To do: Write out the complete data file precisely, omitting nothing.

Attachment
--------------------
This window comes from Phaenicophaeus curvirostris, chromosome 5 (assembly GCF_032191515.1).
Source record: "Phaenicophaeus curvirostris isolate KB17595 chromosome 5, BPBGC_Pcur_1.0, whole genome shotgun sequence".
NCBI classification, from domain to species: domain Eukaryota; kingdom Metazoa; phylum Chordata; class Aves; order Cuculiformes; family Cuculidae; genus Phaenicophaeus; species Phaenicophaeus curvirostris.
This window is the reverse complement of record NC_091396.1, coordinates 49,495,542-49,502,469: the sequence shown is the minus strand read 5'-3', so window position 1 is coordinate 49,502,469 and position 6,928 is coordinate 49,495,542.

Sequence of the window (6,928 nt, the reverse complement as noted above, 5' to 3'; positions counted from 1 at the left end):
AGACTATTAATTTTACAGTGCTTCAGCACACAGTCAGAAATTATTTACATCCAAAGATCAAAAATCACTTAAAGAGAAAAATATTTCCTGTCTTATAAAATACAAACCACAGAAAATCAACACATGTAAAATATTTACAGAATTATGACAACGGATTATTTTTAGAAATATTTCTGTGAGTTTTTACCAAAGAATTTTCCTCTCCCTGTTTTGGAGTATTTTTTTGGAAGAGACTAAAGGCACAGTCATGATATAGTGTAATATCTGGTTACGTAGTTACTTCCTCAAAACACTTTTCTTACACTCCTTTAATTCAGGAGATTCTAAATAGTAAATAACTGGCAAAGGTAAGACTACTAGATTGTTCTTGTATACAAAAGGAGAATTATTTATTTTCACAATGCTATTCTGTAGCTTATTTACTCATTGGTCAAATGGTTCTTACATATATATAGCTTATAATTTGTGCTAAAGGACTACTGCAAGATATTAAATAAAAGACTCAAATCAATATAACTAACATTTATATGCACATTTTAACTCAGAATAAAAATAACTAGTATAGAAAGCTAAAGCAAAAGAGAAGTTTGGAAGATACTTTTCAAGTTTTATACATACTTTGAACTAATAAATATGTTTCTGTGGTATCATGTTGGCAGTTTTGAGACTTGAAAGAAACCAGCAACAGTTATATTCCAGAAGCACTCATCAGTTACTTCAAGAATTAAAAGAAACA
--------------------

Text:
This window comes from Phaenicophaeus curvirostris, chromosome 5 (assembly GCF_032191515.1).
Source record: "Phaenicophaeus curvirostris isolate KB17595 chromosome 5, BPBGC_Pcur_1.0, whole genome shotgun sequence".
NCBI classification, from domain to species: domain Eukaryota; kingdom Metazoa; phylum Chordata; class Aves; order Cuculiformes; family Cuculidae; genus Phaenicophaeus; species Phaenicophaeus curvirostris.
This window is the reverse complement of record NC_091396.1, coordinates 49,495,542-49,502,469: the sequence shown is the minus strand read 5'-3', so window position 1 is coordinate 49,502,469 and position 6,928 is coordinate 49,495,542.

Sequence of the window (6,928 nt, the reverse complement as noted above, 5' to 3'; positions counted from 1 at the left end):
AGACTATTAATTTTACAGTGCTTCAGCACACAGTCAGAAATTATTTACATCCAAAGATCAAAAATCACTTAAAGAGAAAAATATTTCCTGTCTTATAAAATACAAACCACAGAAAATCAACACATGTAAAATATTTACAGAATTATGACAACGGATTATTTTTAGAAATATTTCTGTGAGTTTTTACCAAAGAATTTTCCTCTCCCTGTTTTGGAGTATTTTTTTGGAAGAGACTAAAGGCACAGTCATGATATAGTGTAATATCTGGTTACGTAGTTACTTCCTCAAAACACTTTTCTTACACTCCTTTAATTCAGGAGATTCTAAATAGTAAATAACTGGCAAAGGTAAGACTACTAGATTGTTCTTGTATACAAAAGGAGAATTATTTATTTTCACAATGCTATTCTGTAGCTTATTTACTCATTGGTCAAATGGTTCTTACATATATATAGCTTATAATTTGTGCTAAAGGACTACTGCAAGATATTAAATAAAAGACTCAAATCAATATAACTAACATTTATATGCACATTTTAACTCAGAATAAAAATAACTAGTATAGAAAGCTAAAGCAAAAGAGAAGTTTGGAAGATACTTTTCAAGTTTTATACATACTTTGAACTAATAAATATGTTTCTGTGGTATCATGTTGGCAGTTTTGAGACTTGAAAGAAACCAGCAACAGTTATATTCCAGAAGCACTCATCAGTTACTTCAAGAATTAAAAGAAACA